“To succeed is to have failed” – learning from failures

John McEnroe was the # 1 tennis player from 1980 to 1984 – and one of the finest shot-making players in tennis the world has ever seen. But the world also remembers him as abusive, arrogant and entitled from his behavior on the court. Apparently, he did not know how to lose – and blamed everyone else around him whenever he lost. Contrast him with another tennis champion of recent times – Roger Federer – and the differences can’t be starker. For Federer, losing or making mistakes is not a sign of weakness, but a blessing, because they help him hone what he needs to work on to improve – and be his best. Moral of the story: One might still succeed in a vocation purely because of natural ability or talent, but this success is always pre-determined, and one should be careful that the pursuit of success at any cost does not leave behind a negative atmosphere in its wake.

Learning to lose or fail is one of the most critical attributes required for being successful in any sphere of life. Carol Dweck, a famous psychologist talks about the ‘growth mindset’ – which allows us to learn from our failures and improve our abilities – in contrast to a ‘fixed mindset’, where we shirk failures and think that our abilities are carved in stone – or can’t be improved. For instance,

“I am not good at kicking the ball.” – is a good example of a fixed mindset, and

“I am not good at kicking the ball, yet.” – captures the growth mindset well.

A fixed mindset, as it assumes a fixed ability or aptitude, does not know how to deal with or learn from failures – and greatly limits the growth of an individual.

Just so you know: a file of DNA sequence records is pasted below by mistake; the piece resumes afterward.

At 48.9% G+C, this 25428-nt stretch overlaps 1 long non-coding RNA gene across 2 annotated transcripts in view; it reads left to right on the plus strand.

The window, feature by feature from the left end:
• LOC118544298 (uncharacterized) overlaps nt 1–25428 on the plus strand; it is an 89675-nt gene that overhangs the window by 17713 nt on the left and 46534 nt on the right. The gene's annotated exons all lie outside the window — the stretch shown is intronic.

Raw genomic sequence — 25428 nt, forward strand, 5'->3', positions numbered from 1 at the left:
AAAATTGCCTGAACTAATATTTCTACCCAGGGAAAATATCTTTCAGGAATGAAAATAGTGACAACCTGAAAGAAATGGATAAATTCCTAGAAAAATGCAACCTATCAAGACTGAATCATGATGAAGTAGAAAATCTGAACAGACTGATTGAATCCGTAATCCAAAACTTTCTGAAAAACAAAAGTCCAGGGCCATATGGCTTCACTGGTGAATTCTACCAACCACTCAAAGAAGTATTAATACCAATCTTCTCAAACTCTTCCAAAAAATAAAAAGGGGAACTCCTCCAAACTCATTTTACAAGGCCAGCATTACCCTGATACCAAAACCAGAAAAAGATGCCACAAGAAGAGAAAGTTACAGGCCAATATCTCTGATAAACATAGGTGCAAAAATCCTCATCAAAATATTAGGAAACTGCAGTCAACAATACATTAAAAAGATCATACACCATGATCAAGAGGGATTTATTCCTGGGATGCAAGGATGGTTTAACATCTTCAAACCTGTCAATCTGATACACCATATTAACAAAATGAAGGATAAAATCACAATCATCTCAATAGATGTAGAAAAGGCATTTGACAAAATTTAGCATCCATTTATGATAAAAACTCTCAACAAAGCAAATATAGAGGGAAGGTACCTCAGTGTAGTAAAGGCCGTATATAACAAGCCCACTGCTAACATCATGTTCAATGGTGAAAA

In one of the studies conducted by Dweck and her team, they found that children who displayed a ‘growth mindset’ displayed higher levels of achievement in school (and outside) in areas where success could be measured, regardless of their initial aptitude. They also found that children from poorer households, who displayed a growth mindset, on an average performed as better, as children from high income households who had access to a far better quality of education. In India, this insight holds huge promise in how we approach education (public or private) for hundreds of millions of children who come from low income group households – and may not have access to high quality education.

So how does one learn to develop a growth mindset – or an ability to learn from failures? Our decade long experiments in using sport in schools have shown us that sport could be a powerful tool to teach critical life-skills including the ability to deal with failures. Sport can mimic life (on playgrounds) – and if used appropriately in learning environments such as schools – can help shape right experiences and behaviors of children. Most importantly, the cost of failures extracted on playgrounds is very small compared to costs of failures in real life – so children can be taught to fail often and learn from their mistakes on the playgrounds.

While sport can be a great vehicle for teaching the growth mindset to children, it is not complete without informed adult (parental or teacher) guidance. Caring adults can recognize the right opportunities to get the child to focus squarely on the process or the effort (the notion of practice or training in sport), and not on the outcomes (such as winning or losing). The adult could also make the child realize the importance of ‘deliberate practice’ – where by applying herself to any task or vocation (and learning continually from mistakes), she can increase her aptitude and abilities significantly in that task.

In the words of an ancient philosopher, “to succeed is to have failed, and to fail is to have succeeded.” This philosopher certainly knew how failures always predicate success, but success by itself means nothing – besides being a positive outcome of an event!

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